Still, pumping your breasts is nothing like nursing. Instead of the tug of a baby's mouth, there is strong mechanical suction from two plastic cones that screw onto plastic bottles. When you nurse, the warmth of the baby tucked against you, skin to skin, stimulates the release of the feel-good hormone oxytocin, which helps trigger milk flow. When you pump, all you get is the whine and wheeze of a motor.

Reese had arrived so early that Lynn hadn't even unpacked her pump from its box. While she set it up the first time, Chris had to read her the instructions. Within the first weeks of her daughter's life, though, she fell into a routine. Every day, every three or four hours around the clock, at home, at the hospital, at work, Lynn pumped for Reese. Without the aid of a crying baby to rouse her, without even needing an alarm clock, she woke every night at 2 a.m. to sit and pump in the old-fashioned upholstered wing chair that had belonged to Chris's grandmother. In the still of the night, she'd phone the hospital. Always the same question: "How's Reese doing?" The nurses knew to expect her call.

Even though breast milk is easy to digest, Reese was so premature that her stomach couldn't handle it. Instead, she was given, intravenously, a liquid that looks like yellow Kool-Aid and contains carbohydrates, electrolytes, protein, fats, vitamins, and minerals. Only on rare occasions were the nurses able to give her tiny amounts of Lynn's milk, through a tube inserted directly into her stomach or intestines.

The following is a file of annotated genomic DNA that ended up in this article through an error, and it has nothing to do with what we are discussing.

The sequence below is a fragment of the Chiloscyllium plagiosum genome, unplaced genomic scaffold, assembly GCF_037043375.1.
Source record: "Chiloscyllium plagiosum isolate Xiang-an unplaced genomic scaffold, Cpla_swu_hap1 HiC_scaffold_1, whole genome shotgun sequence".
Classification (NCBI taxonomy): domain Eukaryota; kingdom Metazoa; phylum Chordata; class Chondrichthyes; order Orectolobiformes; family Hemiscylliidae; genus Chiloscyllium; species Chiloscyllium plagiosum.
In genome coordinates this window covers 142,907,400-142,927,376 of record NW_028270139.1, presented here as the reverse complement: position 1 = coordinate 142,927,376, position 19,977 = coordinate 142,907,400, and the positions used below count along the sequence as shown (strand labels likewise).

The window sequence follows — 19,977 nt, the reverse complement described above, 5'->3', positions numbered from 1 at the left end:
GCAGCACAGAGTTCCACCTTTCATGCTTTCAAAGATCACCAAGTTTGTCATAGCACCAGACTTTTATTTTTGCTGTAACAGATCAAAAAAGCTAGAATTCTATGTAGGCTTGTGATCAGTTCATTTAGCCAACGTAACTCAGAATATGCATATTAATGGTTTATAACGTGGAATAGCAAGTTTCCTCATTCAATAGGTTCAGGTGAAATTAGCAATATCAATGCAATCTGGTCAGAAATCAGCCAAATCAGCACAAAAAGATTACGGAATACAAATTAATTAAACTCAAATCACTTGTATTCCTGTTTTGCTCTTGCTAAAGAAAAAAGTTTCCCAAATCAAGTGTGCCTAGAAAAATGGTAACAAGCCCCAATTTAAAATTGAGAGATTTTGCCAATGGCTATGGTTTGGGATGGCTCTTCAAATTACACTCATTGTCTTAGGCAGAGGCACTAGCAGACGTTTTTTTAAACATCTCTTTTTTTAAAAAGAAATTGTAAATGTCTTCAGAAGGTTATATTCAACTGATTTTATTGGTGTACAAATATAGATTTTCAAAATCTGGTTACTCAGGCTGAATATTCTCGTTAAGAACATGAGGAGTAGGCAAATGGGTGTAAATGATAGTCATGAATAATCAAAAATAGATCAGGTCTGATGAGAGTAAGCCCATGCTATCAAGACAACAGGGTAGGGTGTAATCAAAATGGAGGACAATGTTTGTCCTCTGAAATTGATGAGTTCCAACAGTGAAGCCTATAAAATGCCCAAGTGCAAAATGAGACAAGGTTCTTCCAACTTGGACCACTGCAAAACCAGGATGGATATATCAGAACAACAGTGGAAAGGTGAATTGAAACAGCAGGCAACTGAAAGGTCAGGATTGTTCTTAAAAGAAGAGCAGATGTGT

When she was a month old, Reese developed necrotizing enterocolitis—a condition that causes portions of the intestines to die—and underwent surgery to remove withered sections of her intestine. But as the weeks passed after the surgery, she began getting stronger. When she was 2 months old and weighed 3 pounds, Lynn got to hold her for the first time. By June she had gained more weight. She was looking at her toys and using her pacifier and figuring out how to keep the doctors in line. When they came to do a procedure, she'd make as if to cry, then relax when they backed off. The doctor who'd once called her a little pistol was right.

All the while, Lynn kept pumping, stockpiling her milk for the day when Reese would be strong enough to digest it. Get up, shower, pump. Eat breakfast, go to work, pump. Head to the hospital, see Reese, pump. The more, the better. It was a gift for her daughter, but it helped Lynn too. It was a way to prepare for the future, for when Reese would come home. She had already passed a billion hurdles; it was just a matter of being patient.

At the hospital, there were two pumping rooms near the intensive care nursery: the lavender room and the yellow room. Both were furnished with gliders that moved back and forth in a soothing one-two beat. Lynn would sink into a glider, thumb through parenting magazines, think about Reese, and pump.

The nurses were incredulous. They'd never seen a woman pump so much for so long. One day a lactation consultant mentioned that with so much milk, Lynn might consider donating some.

Donating? Lynn barely paid attention. Why would she donate her milk? Reese would need every drop of it herself someday soon.


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